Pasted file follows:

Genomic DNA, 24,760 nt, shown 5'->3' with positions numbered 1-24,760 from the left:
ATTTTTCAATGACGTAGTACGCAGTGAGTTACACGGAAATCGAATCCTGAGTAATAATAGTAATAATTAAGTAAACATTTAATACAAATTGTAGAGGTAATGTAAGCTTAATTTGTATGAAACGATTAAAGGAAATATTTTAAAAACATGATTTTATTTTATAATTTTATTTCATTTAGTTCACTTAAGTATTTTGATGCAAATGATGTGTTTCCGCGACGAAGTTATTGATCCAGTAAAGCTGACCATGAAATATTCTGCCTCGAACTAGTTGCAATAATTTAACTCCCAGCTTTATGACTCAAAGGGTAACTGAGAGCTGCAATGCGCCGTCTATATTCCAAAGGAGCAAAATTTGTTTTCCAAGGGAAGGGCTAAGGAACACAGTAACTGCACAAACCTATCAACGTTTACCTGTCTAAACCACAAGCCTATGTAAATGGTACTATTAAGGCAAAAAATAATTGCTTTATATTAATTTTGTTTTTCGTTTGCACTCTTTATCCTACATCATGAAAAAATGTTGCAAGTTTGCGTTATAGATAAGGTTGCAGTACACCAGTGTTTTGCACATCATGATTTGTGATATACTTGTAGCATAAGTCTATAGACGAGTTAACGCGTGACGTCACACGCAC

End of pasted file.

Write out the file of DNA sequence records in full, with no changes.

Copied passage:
Genomic DNA, 24,760 nt, shown 5'->3' with positions numbered 1-24,760 from the left:
ATTTTTCAATGACGTAGTACGCAGTGAGTTACACGGAAATCGAATCCTGAGTAATAATAGTAATAATTAAGTAAACATTTAATACAAATTGTAGAGGTAATGTAAGCTTAATTTGTATGAAACGATTAAAGGAAATATTTTAAAAACATGATTTTATTTTATAATTTTATTTCATTTAGTTCACTTAAGTATTTTGATGCAAATGATGTGTTTCCGCGACGAAGTTATTGATCCAGTAAAGCTGACCATGAAATATTCTGCCTCGAACTAGTTGCAATAATTTAACTCCCAGCTTTATGACTCAAAGGGTAACTGAGAGCTGCAATGCGCCGTCTATATTCCAAAGGAGCAAAATTTGTTTTCCAAGGGAAGGGCTAAGGAACACAGTAACTGCACAAACCTATCAACGTTTACCTGTCTAAACCACAAGCCTATGTAAATGGTACTATTAAGGCAAAAAATAATTGCTTTATATTAATTTTGTTTTTCGTTTGCACTCTTTATCCTACATCATGAAAAAATGTTGCAAGTTTGCGTTATAGATAAGGTTGCAGTACACCAGTGTTTTGCACATCATGATTTGTGATATACTTGTAGCATAAGTCTATAGACGAGTTAACGCGTGACGTCACACGCAC